Spiritual Intelligence

p>This page is an overview of and introduction to Spiritual Intelligence. The spiritual focus here is not on any one particular religion or belief system, rather, on practical elements which are common to spiritual activity by humans.

All intelligence is problem solving skill. Intelligence(s) in all its forms, are used to solve problems we encounter.

Spiritual intelligence is one of the multiple intelligences proposed by Howard Gardner. The basic intelligences of the learning child are

  • Linguistic – the acquisition of language skills
  • Logical – the acquisition of formal logic, viz., math, geometry, algebra
  • Kinaesthetic – the acquisition of knowledge via the body and the senses
  • musical – the acquisition of knowing and intelligence via musical skills
  • Interpersonal – the acquisition of skills and knowledge and problem solving via interpersonal relations
  • Intrapersonal – the acquisition of self knowledge and self management via knowledge and integration of aspects of one’s own personality
  • Spiritual (or now called existential) – the acquisition of spiritual intelligence and problem solving skill via spiritual practices

Overview Mindmap

Mind Map of elements of intelligence and overview of spiritual intelligence

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Religion is an institution with organised beliefs. Spirituality is an experience.

Spirituality does not require you to believe anything. Rather, it continually invites you to notice your experience. Your personal experience becomes your authority, rather than something someone else has told you.

Religion principally consists of guides and signposts to the AFTERLIFE – a place we are all going to. As such, religions offer codes and principles to practice and live by which (ought to) get you to the Afterlife; this path, up this mountain.

It is up to you to look at your own experience – that is, everyday experience and evaluate what works for you. Knowledge and spiritual teachings only have value if it enriches you and opens your heart to turn towards God. It is not enough to know. It is necessary to practice and draw conclusions from daily life.

All religions give tools for self management. The mileau of religion is activity, mindfulness, and effort in spiritual pursuits. Humans, however, achive their goals more quickly if they delay immediate gratification of wants and desires.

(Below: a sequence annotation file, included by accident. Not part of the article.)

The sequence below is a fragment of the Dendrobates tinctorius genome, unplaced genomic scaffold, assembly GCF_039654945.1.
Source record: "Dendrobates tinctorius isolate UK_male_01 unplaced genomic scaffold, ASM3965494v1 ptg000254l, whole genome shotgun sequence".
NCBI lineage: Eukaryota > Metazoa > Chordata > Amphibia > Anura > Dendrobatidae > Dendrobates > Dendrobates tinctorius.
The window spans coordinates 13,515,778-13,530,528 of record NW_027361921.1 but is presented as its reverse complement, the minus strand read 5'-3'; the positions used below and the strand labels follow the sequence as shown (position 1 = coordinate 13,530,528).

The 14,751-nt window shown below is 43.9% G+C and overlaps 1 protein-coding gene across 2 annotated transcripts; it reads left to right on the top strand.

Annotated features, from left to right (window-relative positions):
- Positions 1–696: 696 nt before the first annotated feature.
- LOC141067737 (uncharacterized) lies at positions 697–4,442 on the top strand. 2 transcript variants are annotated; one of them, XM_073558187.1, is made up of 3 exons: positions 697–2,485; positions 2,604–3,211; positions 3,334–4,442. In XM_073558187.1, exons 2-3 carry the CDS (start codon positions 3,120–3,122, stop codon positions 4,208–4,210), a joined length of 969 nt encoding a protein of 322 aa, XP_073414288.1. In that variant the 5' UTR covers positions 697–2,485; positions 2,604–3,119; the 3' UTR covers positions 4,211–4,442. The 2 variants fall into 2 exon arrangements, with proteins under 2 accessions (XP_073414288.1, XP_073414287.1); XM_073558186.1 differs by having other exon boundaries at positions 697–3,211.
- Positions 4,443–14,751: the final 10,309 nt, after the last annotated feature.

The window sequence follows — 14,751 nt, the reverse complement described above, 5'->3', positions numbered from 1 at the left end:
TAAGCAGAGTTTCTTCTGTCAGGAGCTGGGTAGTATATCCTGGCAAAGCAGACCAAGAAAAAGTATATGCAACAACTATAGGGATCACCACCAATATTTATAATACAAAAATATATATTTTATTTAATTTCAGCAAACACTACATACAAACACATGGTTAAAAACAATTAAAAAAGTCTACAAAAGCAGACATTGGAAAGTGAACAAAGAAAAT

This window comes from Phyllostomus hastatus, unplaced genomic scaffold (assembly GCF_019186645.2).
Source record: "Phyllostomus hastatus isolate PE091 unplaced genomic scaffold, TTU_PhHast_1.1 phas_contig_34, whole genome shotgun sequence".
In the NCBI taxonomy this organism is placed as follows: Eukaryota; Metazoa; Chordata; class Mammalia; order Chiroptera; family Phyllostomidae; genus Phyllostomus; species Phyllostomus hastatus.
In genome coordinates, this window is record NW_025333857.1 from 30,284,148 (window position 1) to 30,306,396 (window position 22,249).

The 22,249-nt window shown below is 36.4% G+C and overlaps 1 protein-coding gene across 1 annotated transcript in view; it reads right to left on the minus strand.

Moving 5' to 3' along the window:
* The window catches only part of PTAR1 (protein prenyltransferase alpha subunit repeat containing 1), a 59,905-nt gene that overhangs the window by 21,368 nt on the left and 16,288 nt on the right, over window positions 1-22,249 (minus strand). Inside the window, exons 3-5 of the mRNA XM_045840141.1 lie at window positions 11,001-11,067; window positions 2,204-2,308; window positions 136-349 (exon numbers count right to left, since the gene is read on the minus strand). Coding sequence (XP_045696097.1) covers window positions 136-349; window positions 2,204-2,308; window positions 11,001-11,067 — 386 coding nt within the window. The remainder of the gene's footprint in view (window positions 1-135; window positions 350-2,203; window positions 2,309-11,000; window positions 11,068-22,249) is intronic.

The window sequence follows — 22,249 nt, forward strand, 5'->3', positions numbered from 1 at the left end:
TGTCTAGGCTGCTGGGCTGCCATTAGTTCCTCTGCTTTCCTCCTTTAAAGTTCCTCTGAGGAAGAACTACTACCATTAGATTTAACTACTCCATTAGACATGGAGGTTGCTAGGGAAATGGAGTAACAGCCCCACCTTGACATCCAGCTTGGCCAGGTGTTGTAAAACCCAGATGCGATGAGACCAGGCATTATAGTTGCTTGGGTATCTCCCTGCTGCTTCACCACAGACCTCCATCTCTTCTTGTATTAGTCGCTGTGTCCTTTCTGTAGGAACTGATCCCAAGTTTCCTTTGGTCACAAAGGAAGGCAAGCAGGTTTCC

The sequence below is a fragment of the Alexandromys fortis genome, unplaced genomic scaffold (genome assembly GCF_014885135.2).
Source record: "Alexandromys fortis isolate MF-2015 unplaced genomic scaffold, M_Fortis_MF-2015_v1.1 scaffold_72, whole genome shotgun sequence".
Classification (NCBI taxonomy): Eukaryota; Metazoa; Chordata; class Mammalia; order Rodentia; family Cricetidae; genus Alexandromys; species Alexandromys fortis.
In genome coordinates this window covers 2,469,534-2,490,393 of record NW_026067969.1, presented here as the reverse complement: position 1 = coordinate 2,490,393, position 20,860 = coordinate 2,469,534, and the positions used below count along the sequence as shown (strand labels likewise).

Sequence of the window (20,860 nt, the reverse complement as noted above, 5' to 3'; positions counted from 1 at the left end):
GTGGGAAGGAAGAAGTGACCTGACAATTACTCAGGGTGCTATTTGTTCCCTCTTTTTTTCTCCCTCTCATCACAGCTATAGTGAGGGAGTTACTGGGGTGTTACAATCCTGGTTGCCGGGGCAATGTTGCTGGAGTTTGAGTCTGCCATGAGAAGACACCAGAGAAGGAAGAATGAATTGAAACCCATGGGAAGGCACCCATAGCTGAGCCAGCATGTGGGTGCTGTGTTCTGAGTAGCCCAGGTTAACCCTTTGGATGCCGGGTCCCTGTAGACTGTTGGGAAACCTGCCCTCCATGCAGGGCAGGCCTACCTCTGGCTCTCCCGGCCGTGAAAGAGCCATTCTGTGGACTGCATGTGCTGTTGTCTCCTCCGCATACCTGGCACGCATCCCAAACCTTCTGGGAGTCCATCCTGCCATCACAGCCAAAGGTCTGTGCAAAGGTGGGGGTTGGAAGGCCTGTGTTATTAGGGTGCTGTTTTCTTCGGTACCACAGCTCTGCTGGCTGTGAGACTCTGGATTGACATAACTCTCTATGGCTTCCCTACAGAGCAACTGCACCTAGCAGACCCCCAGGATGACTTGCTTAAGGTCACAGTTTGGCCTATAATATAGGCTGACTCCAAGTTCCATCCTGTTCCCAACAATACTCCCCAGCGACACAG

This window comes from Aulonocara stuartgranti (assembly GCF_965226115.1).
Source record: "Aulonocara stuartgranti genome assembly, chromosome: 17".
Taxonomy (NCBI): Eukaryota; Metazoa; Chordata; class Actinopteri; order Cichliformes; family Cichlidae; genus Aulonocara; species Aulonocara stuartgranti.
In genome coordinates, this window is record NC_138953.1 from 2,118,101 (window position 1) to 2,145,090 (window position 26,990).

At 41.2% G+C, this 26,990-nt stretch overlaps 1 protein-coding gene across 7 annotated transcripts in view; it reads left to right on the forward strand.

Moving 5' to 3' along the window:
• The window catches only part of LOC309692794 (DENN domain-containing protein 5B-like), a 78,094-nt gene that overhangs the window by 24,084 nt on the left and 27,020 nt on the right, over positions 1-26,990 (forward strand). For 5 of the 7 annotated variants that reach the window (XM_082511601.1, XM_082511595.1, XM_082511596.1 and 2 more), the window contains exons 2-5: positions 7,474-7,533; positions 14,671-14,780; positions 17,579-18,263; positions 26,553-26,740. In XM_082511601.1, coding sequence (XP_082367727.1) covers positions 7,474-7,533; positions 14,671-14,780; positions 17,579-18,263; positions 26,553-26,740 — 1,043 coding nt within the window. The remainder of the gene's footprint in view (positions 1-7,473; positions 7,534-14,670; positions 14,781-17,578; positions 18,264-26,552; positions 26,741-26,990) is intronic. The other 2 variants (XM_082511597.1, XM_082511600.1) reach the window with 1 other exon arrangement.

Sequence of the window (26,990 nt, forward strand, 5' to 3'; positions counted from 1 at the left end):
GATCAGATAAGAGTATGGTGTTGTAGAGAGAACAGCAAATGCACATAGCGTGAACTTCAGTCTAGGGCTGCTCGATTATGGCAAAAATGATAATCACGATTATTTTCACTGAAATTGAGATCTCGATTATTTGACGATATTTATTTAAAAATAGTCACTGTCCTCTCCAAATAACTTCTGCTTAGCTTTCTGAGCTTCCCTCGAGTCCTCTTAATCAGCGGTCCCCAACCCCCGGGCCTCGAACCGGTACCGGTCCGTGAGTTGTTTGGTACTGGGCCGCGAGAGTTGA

Spiritual effort along a chosen discipline (what works) brings satisfaction, arrives at self awareness and reaches the goal. This scopes to include all parts of the human person and all compartments of activity in life. When religious dictates fail (what doesn’t work), then spirituality must be developed with courage in order to find what works so that self-satisfaction is achieved in all parts of the human person and in all compartments of activity in life.

Elements of Spiritual Intelligence

Gardner and Evans investigated spiritual intelligence and arrived at five core components:

  • Mystical experiences
  • Transcendence
  • Sanctification
  • As a resource to solve problems
  • Ethical and virtuous behaviour

Five Core components of Spiritual Intelligence

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Five Core Components of Spiritual Intelligence

Mystical

Mystical experiences and mysticism are everyday experiences of human beings. Mysticism is not limited to monastics, nor to peoples enclosed in an ashram, a cave in the desert or some monastery atop a mountain. Divinity is always divinity in ordinary, for all life is imbued with divinity. Humankind, in their multifolate and variegated quests for divinity, have not the right to limit divinity and where divine encounters occur; humankind is limited, however, by their own perception and understanding. This aside, nothing controls, prohibits, decides nor limits when and where Divinity elects to make itself manifest or encountered.

Mystical experiences occur when one leaves behind the sense of bodily awareness and encounters divinity as it reveals itself within and without. One may see divinty all around. One may perceive divine manifestations, spiritual dreams, miracles and divine interventions in your life or the life of another are evidence of mystical experiences. These can also be encountered via – but not limited to – meditation, chanting of prayers, mantras, use of rosary beads, japamala or other kinds of prayer wheels or sacred ‘counters’.

Mystical experiences are not open to debate, nor argument. They are perceived by the individual. Those who revel in debate and disputation ought be asked,

Have you seen God? Have you become aware of the Divine within? Or else, what authority have you to decry or deny this name of God? Are you, struggling in the darkness, attempting to draw me too into that darkness? Can a blind man lead another blind man along the road? That is an impossible task. Therefore, understand your truth before you defame or deny mine.

Transcendence means going beyond, moving past the inward focus of the self to encounter other selves, and the Self in the Other. It does not imply refuting nor rejecting any foundation, or being “other than”; rather, it means being larger than any container of belief. Hence, transcendence as a part of Spiritual Intelligence means encounter and experience beyond the normal religious container.

Transcendence is selfless service of the other; feeding and clothing the poor, visiting the elderly in nursing homes, visiting the sick in hospital and day care or after care, visiting the imprisoned. It is engagement in charitable works for the benefit of society at large. It is participation in workshops on spiritual topics and going on spiritual retreats. It is prayer and meditation in common, and participating in group prayers and prayers in the public domain.